“The fact that a child has already been reunited with the family is an answer to all the prayers and to all these protests and we hope that the other children will be able to return to the Bodnarius too,” one protester said.

People took to the streets in Galati, Constanta and Timisoara too. “I am protesting especially for fair policies,” one protester said. “I find it to be an injustice! Children should have been left with the family!” another one stated.

“Our message to Norway: we want the Norwegian legislation, the Romanian legislation, the legislation anywhere, to really protect the child!” the protesters added.

 

BBC broadcast documentary about Bodnariu family’s drama

 

The Romanian press was not the only one that covered the topic that has generated long televised debates and large protests all over the country. The most recent reaction came from Britain’s BBC, which broadcast on its website, on April 14, a sweeping documentary about the case.

In the introduction, the BBC notes the global effects that the Bodnariu family’s drama has had.

“The case of a young Norwegian couple whose children were taken away by the Norwegian state has fuelled growing concerns, both domestically and internationally, about child protection practices.”

BBC notes that it was unable to find out more information from Ruth and Marius, since the two are still under investigation, according to their lawyer, who did not allow the British journalists to find out more details.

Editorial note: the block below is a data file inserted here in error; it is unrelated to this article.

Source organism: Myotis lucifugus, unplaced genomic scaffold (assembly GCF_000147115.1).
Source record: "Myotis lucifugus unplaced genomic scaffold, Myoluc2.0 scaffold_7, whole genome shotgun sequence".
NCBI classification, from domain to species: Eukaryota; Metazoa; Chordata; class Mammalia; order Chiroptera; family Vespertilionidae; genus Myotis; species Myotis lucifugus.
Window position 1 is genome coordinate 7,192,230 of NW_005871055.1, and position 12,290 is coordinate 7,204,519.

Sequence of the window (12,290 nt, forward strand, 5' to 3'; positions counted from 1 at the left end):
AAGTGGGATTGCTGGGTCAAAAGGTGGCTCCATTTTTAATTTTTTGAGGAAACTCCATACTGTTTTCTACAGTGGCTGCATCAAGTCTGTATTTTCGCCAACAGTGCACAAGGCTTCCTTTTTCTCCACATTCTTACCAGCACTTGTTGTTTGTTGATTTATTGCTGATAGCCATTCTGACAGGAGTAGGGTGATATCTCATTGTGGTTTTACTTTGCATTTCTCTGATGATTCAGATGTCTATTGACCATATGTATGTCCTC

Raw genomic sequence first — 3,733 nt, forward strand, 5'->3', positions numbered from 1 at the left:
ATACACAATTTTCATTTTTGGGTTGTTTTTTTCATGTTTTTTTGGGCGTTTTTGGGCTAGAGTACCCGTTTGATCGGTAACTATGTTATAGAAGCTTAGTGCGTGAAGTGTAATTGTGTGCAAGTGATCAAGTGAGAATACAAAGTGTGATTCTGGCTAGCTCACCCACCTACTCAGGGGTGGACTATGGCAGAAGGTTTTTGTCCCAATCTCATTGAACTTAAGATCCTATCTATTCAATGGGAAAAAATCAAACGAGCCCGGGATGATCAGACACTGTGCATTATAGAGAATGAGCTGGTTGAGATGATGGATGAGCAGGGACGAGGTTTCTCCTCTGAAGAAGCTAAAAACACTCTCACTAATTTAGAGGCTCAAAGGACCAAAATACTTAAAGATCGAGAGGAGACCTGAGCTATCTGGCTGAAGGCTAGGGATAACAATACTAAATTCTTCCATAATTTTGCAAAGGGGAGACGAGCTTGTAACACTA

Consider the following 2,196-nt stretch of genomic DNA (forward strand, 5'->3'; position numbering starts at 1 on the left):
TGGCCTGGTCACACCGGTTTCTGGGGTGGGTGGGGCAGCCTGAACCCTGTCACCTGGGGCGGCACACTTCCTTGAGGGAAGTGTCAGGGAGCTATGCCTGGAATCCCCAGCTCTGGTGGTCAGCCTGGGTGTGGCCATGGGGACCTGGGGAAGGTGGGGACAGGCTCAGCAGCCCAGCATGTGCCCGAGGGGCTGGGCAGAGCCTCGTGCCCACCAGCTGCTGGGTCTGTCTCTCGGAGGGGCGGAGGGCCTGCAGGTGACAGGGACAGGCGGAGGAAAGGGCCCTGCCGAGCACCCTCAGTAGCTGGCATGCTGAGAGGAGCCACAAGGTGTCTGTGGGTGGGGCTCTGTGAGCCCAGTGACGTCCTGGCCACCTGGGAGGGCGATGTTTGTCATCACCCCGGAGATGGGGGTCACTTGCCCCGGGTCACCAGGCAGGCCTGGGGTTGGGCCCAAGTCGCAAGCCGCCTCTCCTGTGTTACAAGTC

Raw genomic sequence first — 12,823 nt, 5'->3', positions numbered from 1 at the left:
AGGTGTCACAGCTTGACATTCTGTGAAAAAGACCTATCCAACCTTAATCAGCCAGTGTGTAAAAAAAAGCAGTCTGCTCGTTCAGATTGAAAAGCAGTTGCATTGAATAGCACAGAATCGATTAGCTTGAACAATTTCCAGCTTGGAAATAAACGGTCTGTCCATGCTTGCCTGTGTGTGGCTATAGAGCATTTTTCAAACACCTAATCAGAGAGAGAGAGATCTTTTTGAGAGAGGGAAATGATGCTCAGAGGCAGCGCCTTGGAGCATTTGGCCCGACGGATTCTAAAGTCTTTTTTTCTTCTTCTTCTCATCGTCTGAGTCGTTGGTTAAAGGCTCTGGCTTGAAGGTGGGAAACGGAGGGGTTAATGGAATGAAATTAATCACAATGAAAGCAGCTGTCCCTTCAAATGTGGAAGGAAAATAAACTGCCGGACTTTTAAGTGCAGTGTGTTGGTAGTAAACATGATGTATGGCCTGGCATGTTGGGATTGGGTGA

“It was impossible to find out the authorities’ point of view because Norway’s Child Protection Service does not discuss individual cases in order to protect the children’s confidentiality,” the BBC points out.

On the other hand, those who support Ruth and Marius Bodnariu are concerned not only with the fact that the children were taken away from their parents but also with what followed next for the children after the Norwegian authorities’ intervention.

“The children were assigned to three surrogate families,” the BBC emphasises.

According to the BBC, the campaign started in the name of the Bodnarius was followed by other actions in support of the immigrant families whose children were taken away by Norwegian authorities.

“The whole campaign in support of the two parents was particularly strong in Romania, Marius’s home country, but also among Evangelical Christians worldwide, because the Bodnarius are Pentecostals. Most of their supporters believe that the Bodnarius are the victims of discrimination based on religion and nationality. Likewise, other campaigns started on behalf of immigrant families who are experiencing the same drama in Norway,” the BBC adds.

 

Similar case led to major diplomatic spat between Norway and Czech Republic

 

In this context, the BBC mentions a similar case, which concerned a Czech family living in Norway and led to a major diplomatic spat between the two countries. Czech President Milos Zeman accused the social workers of behaving like Nazis. Moreover, social militants presented other situations in which Norwegian families lost custody of their children for irrelevant reasons, with no intention to find alternative solutions for them, the BBC adds.

“In an open protest letter to the Child Protection Ministry, 170 Norwegian child protection specialists – lawyers, psychologists, social welfare experts – claim that “Barnevernet is a dysfunctional organisation is making errors of judgment that result in serious consequences,” BBC points out.